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Nursing Facility Health Provider Settles Qui Tam Case

Two executives of now defunct HealthEssentials Solutions, Inc. have agreed to settle a qui tam case filed by two whistleblowers who alleged violations of the federal False Claims Act.  HealthEssentials’ former chief executive officer, Michael Barr, has agreed to pay $1 million to resolve the whistleblowers’ allegations that he knowingly caused the submissions of false claims to government health care programs, including Medicare, between 1999 and 2004.  In addition, Norman Pfaadt, the company’s former chief financial officer agreed to pay $20,000 to resolve allegations in the whistleblowers’ qui tam complaint that he also caused the submission of improper claims to Medicare in violation of the federal False Claims Act.  In May 2011, HealthEssentials’ former director of billing, Karen Stone, pleaded guilty for her role in the company’s improper Medicare billing scheme.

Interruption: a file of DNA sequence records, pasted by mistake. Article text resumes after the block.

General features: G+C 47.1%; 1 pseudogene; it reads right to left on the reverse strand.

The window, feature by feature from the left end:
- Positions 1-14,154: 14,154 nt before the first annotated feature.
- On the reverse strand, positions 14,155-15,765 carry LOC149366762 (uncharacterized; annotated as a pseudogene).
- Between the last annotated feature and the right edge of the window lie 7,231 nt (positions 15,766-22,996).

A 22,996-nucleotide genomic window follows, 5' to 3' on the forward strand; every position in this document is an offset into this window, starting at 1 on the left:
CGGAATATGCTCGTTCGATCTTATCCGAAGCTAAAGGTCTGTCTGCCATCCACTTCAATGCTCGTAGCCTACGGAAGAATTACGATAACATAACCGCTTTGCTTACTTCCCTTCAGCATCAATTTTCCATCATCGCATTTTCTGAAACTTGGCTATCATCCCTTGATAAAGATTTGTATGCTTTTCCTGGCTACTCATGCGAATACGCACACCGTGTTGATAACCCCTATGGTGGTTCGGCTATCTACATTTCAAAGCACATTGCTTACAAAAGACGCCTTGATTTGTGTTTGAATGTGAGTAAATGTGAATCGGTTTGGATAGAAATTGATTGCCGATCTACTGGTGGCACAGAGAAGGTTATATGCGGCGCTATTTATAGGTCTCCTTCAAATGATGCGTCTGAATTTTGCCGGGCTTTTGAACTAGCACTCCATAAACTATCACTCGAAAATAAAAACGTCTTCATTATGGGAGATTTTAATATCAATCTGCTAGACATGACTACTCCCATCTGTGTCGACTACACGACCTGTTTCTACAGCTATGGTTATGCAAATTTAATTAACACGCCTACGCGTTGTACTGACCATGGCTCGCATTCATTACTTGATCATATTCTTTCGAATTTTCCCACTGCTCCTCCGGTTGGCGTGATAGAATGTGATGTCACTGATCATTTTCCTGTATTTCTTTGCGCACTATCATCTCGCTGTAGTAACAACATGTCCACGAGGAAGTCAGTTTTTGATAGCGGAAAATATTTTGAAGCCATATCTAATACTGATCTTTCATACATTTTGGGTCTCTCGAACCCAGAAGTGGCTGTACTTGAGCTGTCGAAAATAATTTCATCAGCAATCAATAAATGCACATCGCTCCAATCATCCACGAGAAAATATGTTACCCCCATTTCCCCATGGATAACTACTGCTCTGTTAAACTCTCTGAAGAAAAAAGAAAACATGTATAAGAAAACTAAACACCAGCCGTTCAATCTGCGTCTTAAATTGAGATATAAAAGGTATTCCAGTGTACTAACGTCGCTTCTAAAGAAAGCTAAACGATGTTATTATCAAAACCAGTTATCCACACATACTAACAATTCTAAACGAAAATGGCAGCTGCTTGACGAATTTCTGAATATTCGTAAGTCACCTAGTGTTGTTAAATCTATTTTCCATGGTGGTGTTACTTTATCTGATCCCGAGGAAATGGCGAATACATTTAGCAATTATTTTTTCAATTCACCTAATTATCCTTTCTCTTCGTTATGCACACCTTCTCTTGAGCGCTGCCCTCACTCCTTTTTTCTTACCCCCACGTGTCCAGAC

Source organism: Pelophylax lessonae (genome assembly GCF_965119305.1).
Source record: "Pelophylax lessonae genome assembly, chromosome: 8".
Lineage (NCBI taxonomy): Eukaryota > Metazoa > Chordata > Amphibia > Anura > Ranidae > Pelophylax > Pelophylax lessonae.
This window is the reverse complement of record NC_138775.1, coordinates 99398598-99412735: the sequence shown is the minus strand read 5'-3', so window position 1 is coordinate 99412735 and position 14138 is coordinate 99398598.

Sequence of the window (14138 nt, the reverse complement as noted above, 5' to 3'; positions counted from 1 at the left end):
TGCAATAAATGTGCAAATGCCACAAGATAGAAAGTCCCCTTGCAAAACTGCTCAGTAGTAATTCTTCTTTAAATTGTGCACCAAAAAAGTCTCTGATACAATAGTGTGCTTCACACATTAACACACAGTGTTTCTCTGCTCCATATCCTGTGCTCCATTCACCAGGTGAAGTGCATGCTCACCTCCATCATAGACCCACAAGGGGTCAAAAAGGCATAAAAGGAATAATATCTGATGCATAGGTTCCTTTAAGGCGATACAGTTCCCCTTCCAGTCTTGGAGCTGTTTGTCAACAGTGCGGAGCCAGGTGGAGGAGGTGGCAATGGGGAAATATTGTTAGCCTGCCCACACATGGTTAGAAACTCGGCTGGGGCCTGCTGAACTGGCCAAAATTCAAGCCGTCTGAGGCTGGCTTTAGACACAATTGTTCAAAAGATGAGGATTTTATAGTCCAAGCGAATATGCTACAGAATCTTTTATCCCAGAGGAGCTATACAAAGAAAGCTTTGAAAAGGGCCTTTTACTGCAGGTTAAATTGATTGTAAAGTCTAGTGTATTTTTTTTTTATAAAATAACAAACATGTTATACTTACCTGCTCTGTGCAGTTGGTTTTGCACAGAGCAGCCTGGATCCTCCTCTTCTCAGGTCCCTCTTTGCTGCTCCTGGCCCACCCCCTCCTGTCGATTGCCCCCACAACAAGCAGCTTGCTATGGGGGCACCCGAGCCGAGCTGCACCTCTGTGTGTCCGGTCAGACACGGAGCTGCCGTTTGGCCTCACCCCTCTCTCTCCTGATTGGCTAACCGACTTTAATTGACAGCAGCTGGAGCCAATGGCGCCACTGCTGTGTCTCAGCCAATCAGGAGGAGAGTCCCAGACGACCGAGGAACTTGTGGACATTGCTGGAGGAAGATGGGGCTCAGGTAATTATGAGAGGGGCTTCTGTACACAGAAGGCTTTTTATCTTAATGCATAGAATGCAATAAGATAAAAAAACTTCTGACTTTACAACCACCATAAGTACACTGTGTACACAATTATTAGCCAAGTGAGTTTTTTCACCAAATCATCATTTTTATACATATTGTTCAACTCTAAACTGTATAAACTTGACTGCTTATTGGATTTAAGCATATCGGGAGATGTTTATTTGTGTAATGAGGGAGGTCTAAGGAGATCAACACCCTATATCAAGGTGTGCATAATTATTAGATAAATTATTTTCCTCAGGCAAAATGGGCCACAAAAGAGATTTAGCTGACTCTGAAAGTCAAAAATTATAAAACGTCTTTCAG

The whistleblowers, Michael RoBards and his wife Leigh RoBards, filed a complaint under the qui tam provisions of the False Claims Act in 2003.  In their complaint, they alleged that from approximately 1999 to 2004, HealthEssentials billed government health care programs for services that were either not medically necessary or were billed at an inflated rate.  

According to the government, Barr and Pfaadt exerted pressure on HealthEssentials’ employees to inflate the company’s Medicare billings by conducting special medical assessments, whether or not the assessments were medically indicated.  The government contended that the sole purpose of the special medical assessments was to increase the amount the company could bill Medicare.  HealthEssentials, based in Kentucky, provided primary medical services to patients in nursing facilities and assisted living facilities from 1998 to 2005.  It filed for bankruptcy protection and ceased operations in 2005.  HealthEssentials pleaded guilty to charges that it submitted false statements to Medicare and reached a civil settlement with the Justice Department in 2008.

The whistleblowers are both former HealthEssential employees.  The whistleblowers will receive $153,000 of the settlement proceeds as their reward under the qui tam provisions of the False Claims Act. 

Individuals with knowledge of government fraud may be able to bring a whistleblower complaint under the qui tam provisions of the False Claims Act.  For more information about what is involved in bringing a government qui tam action, click here.

Business Litigation | False Claims Act & Whistle-blower Cases